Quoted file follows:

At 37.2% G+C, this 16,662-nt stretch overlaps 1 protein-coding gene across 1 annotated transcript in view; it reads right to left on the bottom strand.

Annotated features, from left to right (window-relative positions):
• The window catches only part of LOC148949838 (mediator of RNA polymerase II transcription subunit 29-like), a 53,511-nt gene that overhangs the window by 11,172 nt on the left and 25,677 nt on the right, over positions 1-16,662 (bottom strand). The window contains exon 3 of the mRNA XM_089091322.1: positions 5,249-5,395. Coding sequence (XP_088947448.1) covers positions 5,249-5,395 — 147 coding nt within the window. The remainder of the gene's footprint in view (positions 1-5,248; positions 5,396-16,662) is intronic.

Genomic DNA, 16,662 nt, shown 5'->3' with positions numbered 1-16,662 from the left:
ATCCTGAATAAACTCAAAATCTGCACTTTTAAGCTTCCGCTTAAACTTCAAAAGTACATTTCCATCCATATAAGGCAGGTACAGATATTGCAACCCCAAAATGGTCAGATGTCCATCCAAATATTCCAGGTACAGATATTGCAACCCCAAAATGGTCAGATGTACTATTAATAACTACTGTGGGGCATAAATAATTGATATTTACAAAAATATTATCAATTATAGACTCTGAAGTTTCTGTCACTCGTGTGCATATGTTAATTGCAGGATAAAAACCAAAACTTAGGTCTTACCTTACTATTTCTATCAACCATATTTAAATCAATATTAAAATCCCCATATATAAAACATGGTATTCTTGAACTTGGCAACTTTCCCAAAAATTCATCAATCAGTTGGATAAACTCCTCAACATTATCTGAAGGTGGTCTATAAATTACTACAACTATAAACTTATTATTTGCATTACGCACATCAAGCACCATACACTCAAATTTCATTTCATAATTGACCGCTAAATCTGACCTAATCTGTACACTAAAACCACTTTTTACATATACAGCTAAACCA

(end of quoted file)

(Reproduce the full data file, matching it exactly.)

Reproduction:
At 37.2% G+C, this 16,662-nt stretch overlaps 1 protein-coding gene across 1 annotated transcript in view; it reads right to left on the bottom strand.

Annotated features, from left to right (window-relative positions):
• The window catches only part of LOC148949838 (mediator of RNA polymerase II transcription subunit 29-like), a 53,511-nt gene that overhangs the window by 11,172 nt on the left and 25,677 nt on the right, over positions 1-16,662 (bottom strand). The window contains exon 3 of the mRNA XM_089091322.1: positions 5,249-5,395. Coding sequence (XP_088947448.1) covers positions 5,249-5,395 — 147 coding nt within the window. The remainder of the gene's footprint in view (positions 1-5,248; positions 5,396-16,662) is intronic.

Genomic DNA, 16,662 nt, shown 5'->3' with positions numbered 1-16,662 from the left:
ATCCTGAATAAACTCAAAATCTGCACTTTTAAGCTTCCGCTTAAACTTCAAAAGTACATTTCCATCCATATAAGGCAGGTACAGATATTGCAACCCCAAAATGGTCAGATGTCCATCCAAATATTCCAGGTACAGATATTGCAACCCCAAAATGGTCAGATGTACTATTAATAACTACTGTGGGGCATAAATAATTGATATTTACAAAAATATTATCAATTATAGACTCTGAAGTTTCTGTCACTCGTGTGCATATGTTAATTGCAGGATAAAAACCAAAACTTAGGTCTTACCTTACTATTTCTATCAACCATATTTAAATCAATATTAAAATCCCCATATATAAAACATGGTATTCTTGAACTTGGCAACTTTCCCAAAAATTCATCAATCAGTTGGATAAACTCCTCAACATTATCTGAAGGTGGTCTATAAATTACTACAACTATAAACTTATTATTTGCATTACGCACATCAAGCACCATACACTCAAATTTCATTTCATAATTGACCGCTAAATCTGACCTAATCTGTACACTAAAACCACTTTTTACATATACAGCTAAACCA